You can experiment with your values and options, so you can better understand the features of this tool.
In my opinion, light and shadow on the face are not very expressive. But we can easily fix it with the help of Phantasm. Select Image object inside the Width Stamp group in the Layers panel, then go to Effect > Phantasm > Brightness / Contrast … and increase the contrast in the dialog box. Such correction of an image will be instantly reflected on the width of the hatch lines as Width Stamp is a dynamic object.
In some areas lines can produce undesirable shadow. To eliminate these defects, click Edit Contours icon in the Width Stamp panel, then using the Scissors Tool cut out and remove unnecessary segments.
Create paths that with its shape will reflect the direction of the hair. Here I will also use blend objects, that will later be expanded and edited.
Using the Width Selector Panel transform the uniform paths to variable width paths and sharpen their ends with the help of Taper stroke feature.
Now let's create glare on hair. For these purposes we will use the Width Brush Tool of WidthScribe. Double-click on the tool icon in the Tools panel. In the open dialog box, set the parameters similar to those shown below. Here I will use a graphic tablet, so I choose pressure option.
Select one of the strands of hair and draw the stylus over the spot where you want glare to be.
A few strokes of the brush and the royal hair is done.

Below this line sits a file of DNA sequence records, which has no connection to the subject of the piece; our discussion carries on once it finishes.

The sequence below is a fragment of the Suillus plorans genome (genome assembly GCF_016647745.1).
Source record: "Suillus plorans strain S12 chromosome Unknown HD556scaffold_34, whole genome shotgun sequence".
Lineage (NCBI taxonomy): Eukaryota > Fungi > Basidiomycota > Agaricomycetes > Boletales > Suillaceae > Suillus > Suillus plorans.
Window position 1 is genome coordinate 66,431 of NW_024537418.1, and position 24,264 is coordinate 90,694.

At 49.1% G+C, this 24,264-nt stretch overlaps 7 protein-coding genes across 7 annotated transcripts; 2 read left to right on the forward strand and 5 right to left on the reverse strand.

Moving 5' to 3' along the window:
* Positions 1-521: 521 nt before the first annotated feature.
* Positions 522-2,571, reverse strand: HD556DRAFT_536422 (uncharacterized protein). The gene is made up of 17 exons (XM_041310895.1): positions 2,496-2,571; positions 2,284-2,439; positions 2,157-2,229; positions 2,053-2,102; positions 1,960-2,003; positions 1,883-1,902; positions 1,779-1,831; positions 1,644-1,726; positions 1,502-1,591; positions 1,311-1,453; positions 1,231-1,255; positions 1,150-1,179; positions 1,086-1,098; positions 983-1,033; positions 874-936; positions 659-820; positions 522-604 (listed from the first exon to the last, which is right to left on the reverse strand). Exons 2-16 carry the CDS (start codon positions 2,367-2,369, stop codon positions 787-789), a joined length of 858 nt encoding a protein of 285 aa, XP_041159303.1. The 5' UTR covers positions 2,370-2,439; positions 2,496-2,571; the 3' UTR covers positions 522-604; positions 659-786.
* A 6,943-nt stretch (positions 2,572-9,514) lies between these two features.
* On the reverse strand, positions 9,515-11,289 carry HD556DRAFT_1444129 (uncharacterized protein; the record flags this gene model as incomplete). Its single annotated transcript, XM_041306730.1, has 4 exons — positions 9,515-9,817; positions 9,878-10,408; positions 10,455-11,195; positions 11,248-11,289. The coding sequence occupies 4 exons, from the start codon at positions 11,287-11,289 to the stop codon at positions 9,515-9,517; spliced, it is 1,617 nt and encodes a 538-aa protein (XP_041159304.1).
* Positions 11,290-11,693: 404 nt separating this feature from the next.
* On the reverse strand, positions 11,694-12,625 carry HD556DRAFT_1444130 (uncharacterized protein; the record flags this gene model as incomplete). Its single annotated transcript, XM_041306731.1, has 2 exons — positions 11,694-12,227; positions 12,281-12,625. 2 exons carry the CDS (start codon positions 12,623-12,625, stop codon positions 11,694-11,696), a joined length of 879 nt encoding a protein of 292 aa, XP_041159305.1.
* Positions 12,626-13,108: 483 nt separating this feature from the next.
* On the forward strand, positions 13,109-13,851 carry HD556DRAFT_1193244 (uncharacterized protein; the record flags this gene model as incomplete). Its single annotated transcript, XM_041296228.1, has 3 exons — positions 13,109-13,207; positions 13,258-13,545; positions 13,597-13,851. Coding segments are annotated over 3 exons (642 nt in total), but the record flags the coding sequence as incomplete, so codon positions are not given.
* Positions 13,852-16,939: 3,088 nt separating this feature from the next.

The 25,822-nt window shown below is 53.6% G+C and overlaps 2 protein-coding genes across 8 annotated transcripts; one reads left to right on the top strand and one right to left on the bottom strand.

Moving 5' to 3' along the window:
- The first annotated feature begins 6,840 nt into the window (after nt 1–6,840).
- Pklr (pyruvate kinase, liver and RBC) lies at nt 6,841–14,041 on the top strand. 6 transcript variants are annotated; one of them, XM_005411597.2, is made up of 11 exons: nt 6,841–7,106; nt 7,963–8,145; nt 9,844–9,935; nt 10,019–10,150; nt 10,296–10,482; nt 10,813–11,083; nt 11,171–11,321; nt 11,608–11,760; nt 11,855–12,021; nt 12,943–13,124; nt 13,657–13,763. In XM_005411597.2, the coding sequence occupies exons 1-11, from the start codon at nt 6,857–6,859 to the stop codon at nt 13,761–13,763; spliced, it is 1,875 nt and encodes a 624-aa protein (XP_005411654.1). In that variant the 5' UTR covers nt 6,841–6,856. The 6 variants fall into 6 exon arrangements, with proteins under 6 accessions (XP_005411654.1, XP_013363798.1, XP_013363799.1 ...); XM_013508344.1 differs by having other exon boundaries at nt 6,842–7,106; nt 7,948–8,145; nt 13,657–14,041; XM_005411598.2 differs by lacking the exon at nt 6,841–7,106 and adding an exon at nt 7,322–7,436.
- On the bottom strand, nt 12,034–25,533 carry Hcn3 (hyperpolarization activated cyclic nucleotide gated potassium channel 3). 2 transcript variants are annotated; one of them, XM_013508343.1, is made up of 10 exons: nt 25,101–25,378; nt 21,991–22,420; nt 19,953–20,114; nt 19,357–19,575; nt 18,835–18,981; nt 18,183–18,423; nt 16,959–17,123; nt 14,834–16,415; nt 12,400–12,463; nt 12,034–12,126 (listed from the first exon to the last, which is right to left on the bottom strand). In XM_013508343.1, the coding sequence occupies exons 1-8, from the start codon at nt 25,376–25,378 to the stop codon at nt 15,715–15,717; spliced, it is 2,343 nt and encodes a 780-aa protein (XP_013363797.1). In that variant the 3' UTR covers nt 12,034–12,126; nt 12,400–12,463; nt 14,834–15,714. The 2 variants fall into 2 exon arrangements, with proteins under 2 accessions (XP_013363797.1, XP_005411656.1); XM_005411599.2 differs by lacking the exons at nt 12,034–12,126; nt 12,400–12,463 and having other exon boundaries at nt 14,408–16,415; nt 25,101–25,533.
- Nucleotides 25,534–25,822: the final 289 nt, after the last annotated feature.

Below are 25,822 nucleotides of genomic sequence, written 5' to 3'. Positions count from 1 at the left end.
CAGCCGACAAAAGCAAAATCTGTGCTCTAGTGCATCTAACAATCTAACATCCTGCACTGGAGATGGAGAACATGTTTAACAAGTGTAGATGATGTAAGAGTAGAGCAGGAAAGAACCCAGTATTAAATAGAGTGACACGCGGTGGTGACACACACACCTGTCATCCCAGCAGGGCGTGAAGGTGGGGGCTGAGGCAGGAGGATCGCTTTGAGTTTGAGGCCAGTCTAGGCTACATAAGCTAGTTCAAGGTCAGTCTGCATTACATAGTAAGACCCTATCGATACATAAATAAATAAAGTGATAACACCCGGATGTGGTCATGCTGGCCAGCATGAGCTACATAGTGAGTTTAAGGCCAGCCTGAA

Create a crown. Enable the visibility of photo copy of the Queen. Crop image with Crop Image Tool of Rasterino, leaving only the crown. We do this in order to avoid unnecessarily increase of the file size. It doesn’t make any sense to apply the following effects to the portion of the image that will not be visible.
Crown has a complex shape, we can quickly create it with such painting tools as the Pencil Tool or Dynamic Sketch Tool.
Select all objects of the crown, then go to Object > Compound Path > Make.
Duplicate shape of the crown and place a photo of the crown between two vector crowns. The visibility of the upper crown is temporarily disabled. Create light and shadow on the crown using points, we will need Stipplism to do this. Select a photo of the crown, then go to Effect > Stipplism > Stipple …. In the open dialog box, pick the parameters that will meet your requirements. My settings are shown in the picture below.
Now limit the visibility of the points with the help of the upper contour of the crown, turn on its visibility and create a clipping mask (Cmd/Ctrl + 7).
Queen’s portrait is ready!